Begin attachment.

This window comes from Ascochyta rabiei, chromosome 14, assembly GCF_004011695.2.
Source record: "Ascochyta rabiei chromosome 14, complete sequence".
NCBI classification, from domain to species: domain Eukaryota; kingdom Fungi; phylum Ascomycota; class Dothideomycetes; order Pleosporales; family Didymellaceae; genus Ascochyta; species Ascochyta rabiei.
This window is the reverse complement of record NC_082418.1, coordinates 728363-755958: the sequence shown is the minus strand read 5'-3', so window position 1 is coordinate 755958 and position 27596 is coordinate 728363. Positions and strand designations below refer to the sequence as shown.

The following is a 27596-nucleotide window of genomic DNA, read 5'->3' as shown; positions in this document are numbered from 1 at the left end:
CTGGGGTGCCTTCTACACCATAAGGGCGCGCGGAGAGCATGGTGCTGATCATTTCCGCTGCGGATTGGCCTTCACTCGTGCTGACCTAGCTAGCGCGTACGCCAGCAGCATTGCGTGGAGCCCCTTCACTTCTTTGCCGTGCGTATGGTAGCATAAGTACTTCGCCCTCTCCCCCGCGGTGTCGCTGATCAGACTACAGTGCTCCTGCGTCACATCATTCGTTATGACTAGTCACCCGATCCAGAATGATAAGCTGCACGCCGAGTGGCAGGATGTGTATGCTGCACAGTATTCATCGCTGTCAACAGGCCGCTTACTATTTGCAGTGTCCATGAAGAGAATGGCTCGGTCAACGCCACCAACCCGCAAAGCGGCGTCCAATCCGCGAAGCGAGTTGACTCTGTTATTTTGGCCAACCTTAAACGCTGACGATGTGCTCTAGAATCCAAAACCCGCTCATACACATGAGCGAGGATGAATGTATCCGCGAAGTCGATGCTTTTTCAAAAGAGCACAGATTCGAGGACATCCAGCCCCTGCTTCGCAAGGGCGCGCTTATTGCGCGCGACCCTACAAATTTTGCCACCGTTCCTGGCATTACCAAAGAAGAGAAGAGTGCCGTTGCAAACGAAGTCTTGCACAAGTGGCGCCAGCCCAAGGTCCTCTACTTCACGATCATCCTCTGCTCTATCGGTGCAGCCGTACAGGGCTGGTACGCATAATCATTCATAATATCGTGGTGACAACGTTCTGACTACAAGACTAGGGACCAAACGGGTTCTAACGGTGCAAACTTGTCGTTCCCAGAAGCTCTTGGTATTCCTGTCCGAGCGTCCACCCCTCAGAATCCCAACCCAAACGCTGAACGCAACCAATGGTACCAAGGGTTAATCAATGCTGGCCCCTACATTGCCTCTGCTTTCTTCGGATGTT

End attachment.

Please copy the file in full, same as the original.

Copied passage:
This window comes from Ascochyta rabiei, chromosome 14, assembly GCF_004011695.2.
Source record: "Ascochyta rabiei chromosome 14, complete sequence".
NCBI classification, from domain to species: domain Eukaryota; kingdom Fungi; phylum Ascomycota; class Dothideomycetes; order Pleosporales; family Didymellaceae; genus Ascochyta; species Ascochyta rabiei.
This window is the reverse complement of record NC_082418.1, coordinates 728363-755958: the sequence shown is the minus strand read 5'-3', so window position 1 is coordinate 755958 and position 27596 is coordinate 728363. Positions and strand designations below refer to the sequence as shown.

The following is a 27596-nucleotide window of genomic DNA, read 5'->3' as shown; positions in this document are numbered from 1 at the left end:
CTGGGGTGCCTTCTACACCATAAGGGCGCGCGGAGAGCATGGTGCTGATCATTTCCGCTGCGGATTGGCCTTCACTCGTGCTGACCTAGCTAGCGCGTACGCCAGCAGCATTGCGTGGAGCCCCTTCACTTCTTTGCCGTGCGTATGGTAGCATAAGTACTTCGCCCTCTCCCCCGCGGTGTCGCTGATCAGACTACAGTGCTCCTGCGTCACATCATTCGTTATGACTAGTCACCCGATCCAGAATGATAAGCTGCACGCCGAGTGGCAGGATGTGTATGCTGCACAGTATTCATCGCTGTCAACAGGCCGCTTACTATTTGCAGTGTCCATGAAGAGAATGGCTCGGTCAACGCCACCAACCCGCAAAGCGGCGTCCAATCCGCGAAGCGAGTTGACTCTGTTATTTTGGCCAACCTTAAACGCTGACGATGTGCTCTAGAATCCAAAACCCGCTCATACACATGAGCGAGGATGAATGTATCCGCGAAGTCGATGCTTTTTCAAAAGAGCACAGATTCGAGGACATCCAGCCCCTGCTTCGCAAGGGCGCGCTTATTGCGCGCGACCCTACAAATTTTGCCACCGTTCCTGGCATTACCAAAGAAGAGAAGAGTGCCGTTGCAAACGAAGTCTTGCACAAGTGGCGCCAGCCCAAGGTCCTCTACTTCACGATCATCCTCTGCTCTATCGGTGCAGCCGTACAGGGCTGGTACGCATAATCATTCATAATATCGTGGTGACAACGTTCTGACTACAAGACTAGGGACCAAACGGGTTCTAACGGTGCAAACTTGTCGTTCCCAGAAGCTCTTGGTATTCCTGTCCGAGCGTCCACCCCTCAGAATCCCAACCCAAACGCTGAACGCAACCAATGGTACCAAGGGTTAATCAATGCTGGCCCCTACATTGCCTCTGCTTTCTTCGGATGTT